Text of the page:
The work of a moment? an effort of memory? a wonderful recall of what she had just now heard? The organist did not imagine such a thing. There was, there could be, only one solution to anything so mysterious. She came nearer to Sybella; invisible arms of succor seemed flung about the girl, who played as she had never played before,—as weeping mortals smile, when they are safe in heaven.
When she had finished, many minutes passed before either spoke a word. At last Sybella said,—
"He told me there was no written copy of this thing he could secure for me, but that I must have it; so he wrote it from memory, and I elaborated the idea I had from his description, making some mistakes, I find. I am speaking," she added, with a resolution so determined that it had almost the sound of defiance,—"I am speaking of Adam von Gelhorn."
"When was this?"
"In our last days."
"He is dead, then?"
Whether the organist remained here after this, or if other words were added to these by the hostess or the guest, there is no report. But I can imagine that in such an hour, even between these two, little could be said. Yesterday I saw on a monument a little bird perched, quite content, and still, so far as song went, as the dead beneath him and around me. He was throbbing from far flight; silence and rest were all he could now endure. But by-and-by he shook his wings and was off again, and nobody that saw him could tell where in the sea of air the voyager found his last island of refreshment.
On Miss Edgar's return to her room, as she opened the door, a flood of fragrance rolled upon her. She put up her hand in hasty gesture, as if to rebuke or resist it, while a shade of displeasure crossed her face. On the piano lay a bouquet of flowers, richest in hue and fragrance that garden or hot-house knows. All the season's splendor seemed concentrated within those narrow bounds.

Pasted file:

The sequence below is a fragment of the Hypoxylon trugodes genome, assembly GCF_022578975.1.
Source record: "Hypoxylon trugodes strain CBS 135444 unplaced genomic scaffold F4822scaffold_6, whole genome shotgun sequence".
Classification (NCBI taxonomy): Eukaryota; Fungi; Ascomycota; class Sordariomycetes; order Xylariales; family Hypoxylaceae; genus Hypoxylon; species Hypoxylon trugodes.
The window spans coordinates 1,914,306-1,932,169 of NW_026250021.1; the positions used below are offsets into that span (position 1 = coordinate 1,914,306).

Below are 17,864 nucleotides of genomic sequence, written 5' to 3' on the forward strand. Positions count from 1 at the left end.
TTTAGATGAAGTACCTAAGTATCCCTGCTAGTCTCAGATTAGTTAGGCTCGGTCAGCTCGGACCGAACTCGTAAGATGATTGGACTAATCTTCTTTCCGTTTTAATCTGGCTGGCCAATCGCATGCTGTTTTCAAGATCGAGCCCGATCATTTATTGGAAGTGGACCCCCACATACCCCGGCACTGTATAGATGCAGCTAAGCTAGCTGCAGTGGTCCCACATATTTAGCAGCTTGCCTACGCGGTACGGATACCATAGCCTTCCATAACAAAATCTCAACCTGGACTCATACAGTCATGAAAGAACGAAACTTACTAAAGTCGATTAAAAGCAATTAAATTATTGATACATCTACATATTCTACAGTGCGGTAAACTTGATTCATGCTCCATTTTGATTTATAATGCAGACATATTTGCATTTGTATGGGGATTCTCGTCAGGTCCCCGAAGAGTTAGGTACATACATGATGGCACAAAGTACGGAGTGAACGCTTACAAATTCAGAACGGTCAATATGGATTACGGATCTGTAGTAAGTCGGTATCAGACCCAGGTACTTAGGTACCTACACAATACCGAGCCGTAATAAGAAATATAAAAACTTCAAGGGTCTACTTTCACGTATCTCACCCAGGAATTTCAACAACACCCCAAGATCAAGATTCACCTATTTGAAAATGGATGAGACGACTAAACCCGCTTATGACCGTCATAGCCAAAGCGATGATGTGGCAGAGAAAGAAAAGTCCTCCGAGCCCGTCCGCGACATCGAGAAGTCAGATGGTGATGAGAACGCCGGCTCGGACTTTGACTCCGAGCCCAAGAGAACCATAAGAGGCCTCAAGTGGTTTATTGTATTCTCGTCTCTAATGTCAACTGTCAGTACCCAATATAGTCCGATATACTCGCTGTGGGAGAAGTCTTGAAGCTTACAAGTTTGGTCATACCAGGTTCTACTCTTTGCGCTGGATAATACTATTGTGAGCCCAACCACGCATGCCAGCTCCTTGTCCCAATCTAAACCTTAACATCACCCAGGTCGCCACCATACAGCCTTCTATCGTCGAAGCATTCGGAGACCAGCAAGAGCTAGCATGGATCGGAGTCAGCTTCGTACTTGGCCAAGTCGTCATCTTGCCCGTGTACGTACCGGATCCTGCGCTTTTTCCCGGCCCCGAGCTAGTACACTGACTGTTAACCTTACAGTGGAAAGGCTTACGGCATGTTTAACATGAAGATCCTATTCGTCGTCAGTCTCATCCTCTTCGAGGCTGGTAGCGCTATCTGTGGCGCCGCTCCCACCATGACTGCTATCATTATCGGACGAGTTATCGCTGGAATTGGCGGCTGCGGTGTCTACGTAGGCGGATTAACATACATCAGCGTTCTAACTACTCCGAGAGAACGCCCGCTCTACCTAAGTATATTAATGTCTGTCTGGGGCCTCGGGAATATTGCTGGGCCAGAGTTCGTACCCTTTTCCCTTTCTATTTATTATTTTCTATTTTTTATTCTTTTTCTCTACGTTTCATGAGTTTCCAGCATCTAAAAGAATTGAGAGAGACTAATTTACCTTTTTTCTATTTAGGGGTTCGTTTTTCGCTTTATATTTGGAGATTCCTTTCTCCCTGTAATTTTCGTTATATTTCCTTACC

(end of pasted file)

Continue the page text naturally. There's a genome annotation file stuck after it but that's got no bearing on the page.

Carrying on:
The gas was already burning from a single jet, which she approached without observing the unusual fact, for the organist was accustomed in this room herself to control light and darkness.
One glance only was needed to convince her through what avenue this flowery gift had come.
Such gifts were offerings of more than common significance. Their renewal at this day seemed to disturb the organist as she turned the bouquet slowly in her hand and perceived how the old arrangement had been adhered to, from passion-flower to camellia, whitest white lily, and most delicate of roses; moss and vine-tendril, jessamine, heliotrope, violet, ivy: it was a work of Art consummating that of Nature, and complete.
With the bouquet in her hand, she went and sat down at the window. It was easy to see, by the changes of countenance, that she was fast assuming the reins of a resolution. Would the door of the organist of St. Peter's never open but to guests ethereal as these? The question was somehow asked, and she could not choose but hear it.
If he who sent the gift had pondered it, no less did she. And for result, at an early hour the next morning, the lady who had lived her life in sovereign independence and an almost absolute solitude, week after week these many months here in H——, was on her way to the studio of Adam von Gelhorn.
As to the lady, what image has the reader conjured up to fancy? Any vision? She was the shadow of a woman. Rachel, in her last days, not more ethereal. Two pale-faced, blue-eyed women could not be more dissimilar than the organist and her soprano. For the organist plainly was herself, with merely an abatement, that might have risen from anxiety, work, or study; whatever her disturbance, she made no exhibition of it; it was always a tranquil face, and no storms or wrecks were discoverable in those deep blue eyes. What those few faint lines on her countenance might mean she does not choose you shall interpret; therefore attempt it not. But when you look at Sybella, it is sorrow you see; and she says as plainly as if you heard her voice,—